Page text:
Tuesday, November 26, 2013

"Rewards" - Krispy Kreme Challenge 2014 Donations

Last week we announced that we're starting both our training and fundraising for the 2014 Krispy Kreme Challenge (@k2challenge). 8000+ runners, 5 miles, 12 donuts, uphill both ways. And once that stupidity is over, the event makes a HUGE donation to the NC Children's Hospital (@ncchildrens) - for 2013 it was over $180,000. People might laugh at the participants in the event, and they should since it's blatant gluttony, but the impact they make to those families is significant.

This year we've decided to raise our target goal. Last year it was $2500 and we raised $4310 with your generosity. This year we started our goal at $5000, but we really think we can do quite a bit more ($7500?, $10,000??). The hardest part for Aaron and Brian is asking people for money. We know it all goes to a great cause (100%, every penny), but it's tough for us to ask. So we're borrowing an idea from FundAnything.com and giving "rewards" back to you for your generosity and donations.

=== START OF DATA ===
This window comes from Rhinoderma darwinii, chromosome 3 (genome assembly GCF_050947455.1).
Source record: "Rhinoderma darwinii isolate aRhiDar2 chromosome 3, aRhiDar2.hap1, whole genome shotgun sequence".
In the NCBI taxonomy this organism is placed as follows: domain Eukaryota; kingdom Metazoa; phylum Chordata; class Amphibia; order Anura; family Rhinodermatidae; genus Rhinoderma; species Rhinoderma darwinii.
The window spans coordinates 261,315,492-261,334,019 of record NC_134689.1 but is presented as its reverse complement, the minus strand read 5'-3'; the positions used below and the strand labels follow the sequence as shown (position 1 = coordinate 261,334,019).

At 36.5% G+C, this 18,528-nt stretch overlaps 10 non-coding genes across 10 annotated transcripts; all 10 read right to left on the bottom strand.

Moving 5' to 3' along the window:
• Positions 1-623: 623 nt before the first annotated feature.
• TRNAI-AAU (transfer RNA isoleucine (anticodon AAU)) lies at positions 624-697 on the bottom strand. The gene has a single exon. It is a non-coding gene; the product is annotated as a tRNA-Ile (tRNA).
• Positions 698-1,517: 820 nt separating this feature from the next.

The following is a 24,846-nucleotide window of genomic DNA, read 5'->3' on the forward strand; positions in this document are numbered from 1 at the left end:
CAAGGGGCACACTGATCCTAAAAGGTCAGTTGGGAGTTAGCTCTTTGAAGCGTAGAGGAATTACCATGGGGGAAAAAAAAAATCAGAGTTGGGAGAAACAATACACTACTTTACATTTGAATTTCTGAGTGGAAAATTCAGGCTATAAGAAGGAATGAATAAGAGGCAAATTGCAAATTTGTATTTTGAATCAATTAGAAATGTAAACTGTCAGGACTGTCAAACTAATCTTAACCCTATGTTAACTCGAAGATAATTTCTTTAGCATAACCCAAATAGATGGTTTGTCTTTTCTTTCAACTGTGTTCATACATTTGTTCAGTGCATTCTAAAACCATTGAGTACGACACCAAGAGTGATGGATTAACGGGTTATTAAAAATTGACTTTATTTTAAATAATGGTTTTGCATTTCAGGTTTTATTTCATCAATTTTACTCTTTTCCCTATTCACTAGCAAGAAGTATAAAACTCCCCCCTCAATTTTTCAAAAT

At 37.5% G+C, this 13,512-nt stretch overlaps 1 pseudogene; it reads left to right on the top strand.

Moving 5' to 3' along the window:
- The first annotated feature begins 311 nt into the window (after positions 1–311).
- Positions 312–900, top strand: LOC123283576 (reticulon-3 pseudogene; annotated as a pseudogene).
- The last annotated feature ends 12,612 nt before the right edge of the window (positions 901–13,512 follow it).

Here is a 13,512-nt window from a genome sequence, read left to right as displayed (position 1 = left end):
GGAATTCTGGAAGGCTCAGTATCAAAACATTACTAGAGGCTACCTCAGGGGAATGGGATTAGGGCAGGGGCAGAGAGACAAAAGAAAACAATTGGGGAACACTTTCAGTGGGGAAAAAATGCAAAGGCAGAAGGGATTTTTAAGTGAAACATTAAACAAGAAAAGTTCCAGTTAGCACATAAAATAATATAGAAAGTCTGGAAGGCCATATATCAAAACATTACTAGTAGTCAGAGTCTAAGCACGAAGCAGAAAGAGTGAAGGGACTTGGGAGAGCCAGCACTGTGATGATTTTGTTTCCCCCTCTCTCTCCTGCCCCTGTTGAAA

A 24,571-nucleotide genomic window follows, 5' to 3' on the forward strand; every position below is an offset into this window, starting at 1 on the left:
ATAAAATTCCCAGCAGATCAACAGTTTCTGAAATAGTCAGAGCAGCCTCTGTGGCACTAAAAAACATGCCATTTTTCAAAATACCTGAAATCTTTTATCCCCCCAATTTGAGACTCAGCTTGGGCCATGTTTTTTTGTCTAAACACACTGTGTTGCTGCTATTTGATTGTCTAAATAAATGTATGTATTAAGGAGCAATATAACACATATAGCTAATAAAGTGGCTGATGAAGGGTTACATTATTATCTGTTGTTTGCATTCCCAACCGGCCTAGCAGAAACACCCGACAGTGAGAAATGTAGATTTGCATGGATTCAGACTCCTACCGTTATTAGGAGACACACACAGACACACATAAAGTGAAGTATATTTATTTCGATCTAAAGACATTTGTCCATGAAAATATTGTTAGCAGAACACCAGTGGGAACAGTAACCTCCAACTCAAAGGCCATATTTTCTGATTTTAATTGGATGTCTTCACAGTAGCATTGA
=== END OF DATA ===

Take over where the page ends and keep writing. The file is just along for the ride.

Here's how it works. At various levels of giving, we're offering something back.
NOTE: These levels are additive. You get all the things at your level and below it.


$10-$25: Recognition on the podcast, website and big check given to NC Children's Hospital

$50: The Cloudcast t-shirt (the good "softy" ones that are popular at tradeshows now)

$100: Your logo (company, blog, podcast, etc.) on our official race-day shirt

$250: Be a guest co-host on an episode of The Cloudcast

$500 (corporate level): Sponsorship of The Cloudcast for one month (4 shows)

$1000 and beyond: Let's talk, we'll coming up with something awesome!!


So that's the new "rewards" model for 2013/2014. We hope you think the incentives are interesting enough to help out children and families in need of amazing medical attention. These aren't just 'cough & cold sick' kids, these are kids with cystic fibrosis, hemophilia, sickle cell disease, cancer, heart disease, trauma, including severe burns, gastrointestinal disorders, infectious diseases, birth defects, and problems of growth and development. And these aren't just for kids in North Carolina - the NC Children's Hospital helped families from 43 states in 2012.

Total beds: 150, including:

  •   -48-bed Level IV NICU
  •   10-bed Level III NICU
  •   20-bed PICU

By the Numbers
  • Inpatient visits in 2012: 8,890
  • Outpatient visits in 2012: 96,269
In 2012, they treated children from all 100 counties in North Carolina and from 43 states across the country.

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